RELAXATION.....................................................[BACK to HOME]

Try to adopt a passive attitude of letting yourself become relaxed; don't force the relaxation. Don't worry about whether you are doing this "right," or the precise timing of this practice. Concentrate on how you feel. Think about a 1 or 2 syllable word that has a very relaxed sound to it. Some people choose the word "one," some the word "easy," some use the sound "mmmm." Keep this word, and take it with you in your mind as you begin your exercise.

Once you have the time, place, an image, and a chosen word:

Sit or lie quietly in a comfortable position. Close your eyes throughout the practice.

Systematically relax all of the muscles of your body. Start at your feet and progress up through your face. If, as you progress, an area of your body feels particularly tense, tighten the muscles in that area even more and then let go.

If an area still seems tense take your time. Stay there for a while. Relaxation comes at its own pace.

Mentally scan your body as you become relaxed. Remind yourself mentally that various parts of your body are beginning to feel heavy and relaxed.

Become aware of your breathing; concentrate as you take a breath in and as you let the breath out. As you breathe out say your chosen word to yourself. Breathe easily and naturally.

Do not worry about whether you were successful in achieving relaxation. Maintain a passive attitude and permit relaxation to occur. When distracting thoughts enter your mind, say to yourself, "I'll think about that later" and let your mind return to your chosen word; slowly repeat that word to yourself over and over.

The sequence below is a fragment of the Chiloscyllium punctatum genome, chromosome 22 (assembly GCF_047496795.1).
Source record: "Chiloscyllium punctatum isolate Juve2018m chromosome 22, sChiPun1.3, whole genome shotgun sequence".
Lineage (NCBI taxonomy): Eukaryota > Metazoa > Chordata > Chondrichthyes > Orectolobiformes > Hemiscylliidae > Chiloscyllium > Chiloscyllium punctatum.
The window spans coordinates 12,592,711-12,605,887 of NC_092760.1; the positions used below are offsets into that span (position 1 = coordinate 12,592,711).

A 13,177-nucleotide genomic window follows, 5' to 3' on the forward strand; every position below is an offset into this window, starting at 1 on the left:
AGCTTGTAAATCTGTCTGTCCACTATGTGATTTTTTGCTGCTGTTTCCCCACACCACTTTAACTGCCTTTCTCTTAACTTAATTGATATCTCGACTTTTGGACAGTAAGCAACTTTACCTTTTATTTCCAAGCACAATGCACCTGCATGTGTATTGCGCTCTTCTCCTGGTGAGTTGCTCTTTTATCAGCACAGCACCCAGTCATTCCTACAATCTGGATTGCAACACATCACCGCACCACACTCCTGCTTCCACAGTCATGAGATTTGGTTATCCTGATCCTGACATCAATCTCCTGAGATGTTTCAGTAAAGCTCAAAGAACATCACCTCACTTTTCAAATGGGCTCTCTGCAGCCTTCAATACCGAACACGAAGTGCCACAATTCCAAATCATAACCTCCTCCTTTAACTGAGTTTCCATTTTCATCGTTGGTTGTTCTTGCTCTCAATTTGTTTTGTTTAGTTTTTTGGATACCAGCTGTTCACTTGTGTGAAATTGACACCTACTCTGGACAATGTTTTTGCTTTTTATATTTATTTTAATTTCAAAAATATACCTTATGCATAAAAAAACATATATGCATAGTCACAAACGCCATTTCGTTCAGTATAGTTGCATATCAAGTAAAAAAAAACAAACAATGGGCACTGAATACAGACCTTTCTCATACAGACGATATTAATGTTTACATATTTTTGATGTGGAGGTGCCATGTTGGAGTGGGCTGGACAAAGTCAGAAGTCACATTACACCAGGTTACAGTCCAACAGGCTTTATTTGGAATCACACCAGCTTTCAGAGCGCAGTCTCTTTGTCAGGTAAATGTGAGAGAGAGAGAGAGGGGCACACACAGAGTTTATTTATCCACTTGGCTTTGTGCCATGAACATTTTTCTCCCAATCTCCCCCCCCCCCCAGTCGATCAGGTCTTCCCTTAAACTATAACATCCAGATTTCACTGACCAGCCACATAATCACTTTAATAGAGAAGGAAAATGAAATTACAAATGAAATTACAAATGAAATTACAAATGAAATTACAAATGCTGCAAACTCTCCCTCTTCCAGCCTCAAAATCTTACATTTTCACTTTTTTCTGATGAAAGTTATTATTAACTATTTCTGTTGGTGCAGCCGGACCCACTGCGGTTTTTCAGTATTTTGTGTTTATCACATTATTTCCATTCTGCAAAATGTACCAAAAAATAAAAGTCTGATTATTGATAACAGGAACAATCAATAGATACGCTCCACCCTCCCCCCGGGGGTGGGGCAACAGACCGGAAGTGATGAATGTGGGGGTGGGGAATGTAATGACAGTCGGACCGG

Continue for 10 to 20 minutes. You may open your eyes to check the time, but do not use an alarm clock. When you finish, with your eyes still closed, sit or lie quietly for a few moments. After a few moments, remain quiet but open your eyes.

With practice, relaxation should come with little effort. Practice once or twice daily but not within 2 hours after a meal since digestion seems to interfere with the relaxation response. Once you are well practiced, you may find that you are able to relax in stressful circumstances by giving yourself a few moments to relax your body, concentrate on your breathing, and focus on your chosen word.

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RELAXATION AND SLEEP
If you are having difficulty sleeping, relaxation may prove helpful. Many people find that if they do this exercise when they go to bed, sleep follows more easily. Even if sleep does not come right away, you can help your body to recuperate from the day by doing the exercise over and over during your sleep time.